In the rush to critique Google for its inability to patch older and some current versions of Android at all or promptly--a rush I was absolutely part of--it's good to not ignore the baggage we're carrying around as well. Google was rightly criticized for the tradeoffs it made starting with the release of Android 1.0 to allow handset makers and cellular carriers to control, more or less, what went onto Android handsets.
This included alternate user interfaces and bloatware, but also prevented a quick path for security updates and software flaws. The only exceptions are Google-released flagship phone models for which the company controls the destiny, and phones sold with or rooted to run CyanogenMod, a venture-capital-backed Android fork designed to put the OS's updates and behavior in the hands of a device's owner.
But Apple is leaving its users behind in iOS, too, although less rapidly than it was just a couple of years ago. The reason Google gets the opprobrium isn't bias so much as the number of devices affected and the rapidity of change. This gives crackers smaller windows of access to exploit flaws that are likely less valuable. But bluntly, developing malware for Android has a better chance of paying out and continuing to pay out, than malware for iOS.
Let a thousand versions bloom
"Fragmentation" has been the watchword of critics of Google's approach, and a word I've often used. It mostly affects developers, who with some releases and features have had to do an inordinate amount of work compared to monolithic iOS to get their apps to work correctly on the majority of active Android devices. But it's also relevant to security.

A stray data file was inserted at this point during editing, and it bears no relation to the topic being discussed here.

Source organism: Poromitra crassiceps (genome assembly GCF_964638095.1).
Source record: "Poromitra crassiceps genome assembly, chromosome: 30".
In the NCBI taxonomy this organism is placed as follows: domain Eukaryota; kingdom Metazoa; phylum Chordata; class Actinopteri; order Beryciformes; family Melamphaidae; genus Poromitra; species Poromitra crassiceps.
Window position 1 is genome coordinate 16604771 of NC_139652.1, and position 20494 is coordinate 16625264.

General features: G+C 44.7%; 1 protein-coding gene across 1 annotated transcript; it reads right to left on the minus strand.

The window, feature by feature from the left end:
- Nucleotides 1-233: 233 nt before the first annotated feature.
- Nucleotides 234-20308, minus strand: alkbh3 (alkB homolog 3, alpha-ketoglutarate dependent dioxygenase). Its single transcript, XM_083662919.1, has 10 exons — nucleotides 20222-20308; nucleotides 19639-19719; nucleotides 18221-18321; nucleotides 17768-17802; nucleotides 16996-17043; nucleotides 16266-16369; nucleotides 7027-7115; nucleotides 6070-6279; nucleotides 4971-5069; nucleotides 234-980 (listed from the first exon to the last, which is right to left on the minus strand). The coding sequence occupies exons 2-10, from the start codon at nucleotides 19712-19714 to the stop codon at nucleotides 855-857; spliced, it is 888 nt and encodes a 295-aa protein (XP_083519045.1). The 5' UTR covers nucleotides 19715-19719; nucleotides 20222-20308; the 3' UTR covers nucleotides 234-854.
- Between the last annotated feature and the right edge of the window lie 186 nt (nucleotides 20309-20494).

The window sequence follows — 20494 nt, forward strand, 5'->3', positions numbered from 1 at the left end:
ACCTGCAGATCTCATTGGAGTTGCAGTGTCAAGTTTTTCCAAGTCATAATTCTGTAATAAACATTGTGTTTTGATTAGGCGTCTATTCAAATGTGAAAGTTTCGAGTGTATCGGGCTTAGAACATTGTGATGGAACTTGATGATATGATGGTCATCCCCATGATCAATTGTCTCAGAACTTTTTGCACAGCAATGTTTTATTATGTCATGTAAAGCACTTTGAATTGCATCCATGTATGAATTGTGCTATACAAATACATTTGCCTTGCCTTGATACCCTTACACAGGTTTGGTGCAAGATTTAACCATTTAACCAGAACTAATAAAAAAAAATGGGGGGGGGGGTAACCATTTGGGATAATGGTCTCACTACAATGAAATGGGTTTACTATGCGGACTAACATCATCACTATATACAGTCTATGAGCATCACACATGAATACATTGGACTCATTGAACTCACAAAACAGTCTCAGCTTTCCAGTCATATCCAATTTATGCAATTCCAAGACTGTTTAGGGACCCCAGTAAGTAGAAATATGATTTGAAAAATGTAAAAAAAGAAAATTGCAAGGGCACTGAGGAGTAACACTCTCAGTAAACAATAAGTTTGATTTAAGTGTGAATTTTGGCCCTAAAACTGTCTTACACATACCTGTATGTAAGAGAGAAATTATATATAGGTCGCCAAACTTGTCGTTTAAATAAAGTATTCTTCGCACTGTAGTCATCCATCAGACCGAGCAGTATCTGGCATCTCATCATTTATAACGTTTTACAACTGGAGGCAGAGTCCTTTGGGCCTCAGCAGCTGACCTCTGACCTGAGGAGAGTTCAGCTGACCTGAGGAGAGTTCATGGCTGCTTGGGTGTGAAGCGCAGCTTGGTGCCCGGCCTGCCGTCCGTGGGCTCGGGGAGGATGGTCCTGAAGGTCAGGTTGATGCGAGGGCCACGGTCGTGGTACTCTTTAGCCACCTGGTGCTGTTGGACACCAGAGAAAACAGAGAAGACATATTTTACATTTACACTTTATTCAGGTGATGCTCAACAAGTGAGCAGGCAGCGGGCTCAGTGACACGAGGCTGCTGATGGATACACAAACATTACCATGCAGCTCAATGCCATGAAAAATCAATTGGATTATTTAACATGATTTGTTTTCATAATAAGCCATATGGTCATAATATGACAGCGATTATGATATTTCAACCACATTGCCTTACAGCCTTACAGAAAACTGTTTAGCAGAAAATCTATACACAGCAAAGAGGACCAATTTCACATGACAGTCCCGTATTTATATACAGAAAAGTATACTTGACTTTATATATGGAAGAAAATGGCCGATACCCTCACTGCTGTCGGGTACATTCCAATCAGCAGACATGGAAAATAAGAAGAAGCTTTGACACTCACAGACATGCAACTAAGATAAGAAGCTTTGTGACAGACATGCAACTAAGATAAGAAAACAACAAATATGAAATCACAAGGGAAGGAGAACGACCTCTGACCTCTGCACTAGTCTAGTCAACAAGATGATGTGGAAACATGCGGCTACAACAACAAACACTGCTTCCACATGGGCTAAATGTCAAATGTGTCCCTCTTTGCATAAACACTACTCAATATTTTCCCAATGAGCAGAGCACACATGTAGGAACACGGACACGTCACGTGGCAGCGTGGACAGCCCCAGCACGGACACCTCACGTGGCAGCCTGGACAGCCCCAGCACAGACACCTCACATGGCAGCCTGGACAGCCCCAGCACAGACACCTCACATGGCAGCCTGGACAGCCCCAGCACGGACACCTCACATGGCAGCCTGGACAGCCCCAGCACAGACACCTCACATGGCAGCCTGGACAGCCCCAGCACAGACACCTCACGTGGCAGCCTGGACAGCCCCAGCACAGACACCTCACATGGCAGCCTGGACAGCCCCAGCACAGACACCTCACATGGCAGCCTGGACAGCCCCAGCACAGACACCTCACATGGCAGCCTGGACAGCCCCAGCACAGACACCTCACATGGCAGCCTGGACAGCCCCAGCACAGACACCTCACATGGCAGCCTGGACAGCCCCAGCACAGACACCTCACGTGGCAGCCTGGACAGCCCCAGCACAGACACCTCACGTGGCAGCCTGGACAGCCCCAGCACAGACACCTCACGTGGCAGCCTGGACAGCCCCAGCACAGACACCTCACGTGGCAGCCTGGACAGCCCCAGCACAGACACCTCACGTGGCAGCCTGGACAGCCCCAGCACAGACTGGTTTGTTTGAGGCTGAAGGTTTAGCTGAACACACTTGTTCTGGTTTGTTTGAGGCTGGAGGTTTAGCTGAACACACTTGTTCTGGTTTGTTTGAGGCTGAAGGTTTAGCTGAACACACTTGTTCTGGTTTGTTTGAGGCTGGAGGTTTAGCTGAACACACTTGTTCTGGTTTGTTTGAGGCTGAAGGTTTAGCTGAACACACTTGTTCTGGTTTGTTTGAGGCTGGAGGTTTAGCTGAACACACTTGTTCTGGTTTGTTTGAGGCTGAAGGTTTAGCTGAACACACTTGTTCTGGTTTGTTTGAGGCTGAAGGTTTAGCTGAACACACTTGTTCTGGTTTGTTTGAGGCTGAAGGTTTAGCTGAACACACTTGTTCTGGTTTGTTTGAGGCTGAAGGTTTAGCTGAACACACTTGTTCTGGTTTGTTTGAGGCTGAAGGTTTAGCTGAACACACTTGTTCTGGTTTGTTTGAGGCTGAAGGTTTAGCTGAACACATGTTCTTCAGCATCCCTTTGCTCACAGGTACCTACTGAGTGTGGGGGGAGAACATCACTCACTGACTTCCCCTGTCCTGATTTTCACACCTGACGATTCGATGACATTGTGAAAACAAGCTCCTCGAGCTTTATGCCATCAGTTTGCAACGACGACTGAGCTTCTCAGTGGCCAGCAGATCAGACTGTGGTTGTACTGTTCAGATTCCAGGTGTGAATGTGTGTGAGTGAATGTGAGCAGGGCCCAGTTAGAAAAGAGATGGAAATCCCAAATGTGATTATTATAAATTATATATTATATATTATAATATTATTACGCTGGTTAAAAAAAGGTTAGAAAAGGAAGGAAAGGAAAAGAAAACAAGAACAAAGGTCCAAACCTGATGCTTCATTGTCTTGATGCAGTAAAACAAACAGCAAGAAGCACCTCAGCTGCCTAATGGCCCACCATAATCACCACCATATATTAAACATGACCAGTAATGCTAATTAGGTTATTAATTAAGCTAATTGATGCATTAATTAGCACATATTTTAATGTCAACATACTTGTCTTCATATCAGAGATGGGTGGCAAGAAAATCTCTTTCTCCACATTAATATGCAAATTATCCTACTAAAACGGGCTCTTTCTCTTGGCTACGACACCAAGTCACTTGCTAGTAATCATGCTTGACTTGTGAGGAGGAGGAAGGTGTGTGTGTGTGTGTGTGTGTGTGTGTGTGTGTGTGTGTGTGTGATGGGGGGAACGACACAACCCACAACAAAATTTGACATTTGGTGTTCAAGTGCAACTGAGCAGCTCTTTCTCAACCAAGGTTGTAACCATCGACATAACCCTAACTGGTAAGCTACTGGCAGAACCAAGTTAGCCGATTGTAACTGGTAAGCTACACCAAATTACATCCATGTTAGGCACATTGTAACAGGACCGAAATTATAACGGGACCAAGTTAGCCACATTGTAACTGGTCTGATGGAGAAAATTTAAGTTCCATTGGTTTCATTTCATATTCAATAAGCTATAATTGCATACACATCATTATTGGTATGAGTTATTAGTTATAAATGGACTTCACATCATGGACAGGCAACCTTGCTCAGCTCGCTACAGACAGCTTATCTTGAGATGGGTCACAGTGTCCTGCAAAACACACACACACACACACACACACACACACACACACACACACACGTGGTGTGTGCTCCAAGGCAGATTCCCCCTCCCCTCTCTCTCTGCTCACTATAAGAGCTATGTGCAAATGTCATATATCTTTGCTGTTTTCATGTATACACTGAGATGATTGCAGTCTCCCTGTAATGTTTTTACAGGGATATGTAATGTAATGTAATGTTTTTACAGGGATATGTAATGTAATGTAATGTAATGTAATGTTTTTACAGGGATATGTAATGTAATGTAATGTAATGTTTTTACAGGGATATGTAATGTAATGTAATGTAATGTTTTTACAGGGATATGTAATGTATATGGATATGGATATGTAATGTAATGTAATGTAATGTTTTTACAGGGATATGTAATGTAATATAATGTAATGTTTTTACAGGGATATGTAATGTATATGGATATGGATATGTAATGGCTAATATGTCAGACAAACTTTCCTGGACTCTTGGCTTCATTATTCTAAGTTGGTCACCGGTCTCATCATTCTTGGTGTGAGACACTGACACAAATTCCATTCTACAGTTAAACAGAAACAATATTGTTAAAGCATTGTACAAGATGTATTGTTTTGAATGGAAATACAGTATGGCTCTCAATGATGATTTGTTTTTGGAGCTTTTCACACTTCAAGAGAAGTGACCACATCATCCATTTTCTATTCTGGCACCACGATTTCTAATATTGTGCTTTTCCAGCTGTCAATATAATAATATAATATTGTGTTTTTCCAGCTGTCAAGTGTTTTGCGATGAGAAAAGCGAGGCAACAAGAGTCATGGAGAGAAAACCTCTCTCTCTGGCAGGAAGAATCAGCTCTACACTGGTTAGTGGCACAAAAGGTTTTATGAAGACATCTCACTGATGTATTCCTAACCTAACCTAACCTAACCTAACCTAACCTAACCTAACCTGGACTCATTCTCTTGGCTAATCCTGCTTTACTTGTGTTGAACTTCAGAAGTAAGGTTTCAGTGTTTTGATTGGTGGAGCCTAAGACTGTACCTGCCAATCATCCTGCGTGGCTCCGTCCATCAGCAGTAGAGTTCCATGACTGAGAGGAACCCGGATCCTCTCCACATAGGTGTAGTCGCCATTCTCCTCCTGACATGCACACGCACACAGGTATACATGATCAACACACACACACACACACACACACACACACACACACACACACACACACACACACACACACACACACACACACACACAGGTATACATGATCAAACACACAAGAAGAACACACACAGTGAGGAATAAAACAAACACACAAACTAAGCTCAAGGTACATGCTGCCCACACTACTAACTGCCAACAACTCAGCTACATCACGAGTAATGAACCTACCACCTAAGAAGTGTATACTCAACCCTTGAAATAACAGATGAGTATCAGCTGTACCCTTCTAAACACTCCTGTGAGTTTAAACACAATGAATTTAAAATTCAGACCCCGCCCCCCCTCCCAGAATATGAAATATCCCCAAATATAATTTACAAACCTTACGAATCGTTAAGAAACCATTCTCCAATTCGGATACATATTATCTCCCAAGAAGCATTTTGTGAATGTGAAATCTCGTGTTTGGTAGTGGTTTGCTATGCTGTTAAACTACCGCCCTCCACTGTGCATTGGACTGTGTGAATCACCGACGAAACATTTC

Google's statistics about Android devices checking into its Google Play Store show that only about 18 percent are running a version of Android 5; the majority run a 4.x release. When the Stagefright exploit was revealed more than two weeks ago, the estimate was that even though the exploit had been disclosed to Google and patched in its internal code base, over 95 percent of phones were vulnerable to a simple MMS-based attack. Carriers have worked at the network level and with MMS settings they can change remotely to reduce the risk. But from 20 to 50 percent of Android phones will never receive a patch.
Contrast that with the news of an attack in the wild that's fairly serious and affects iOS devices, but you may not have heard of. It's a variation of the previously discovered Masque Attack, which I wrote about last November. This exploit allows an app to be replaced with one that has certain identical attributes, but originally required a user to trust an enterprise certificate, or carry out another step to accept an app.
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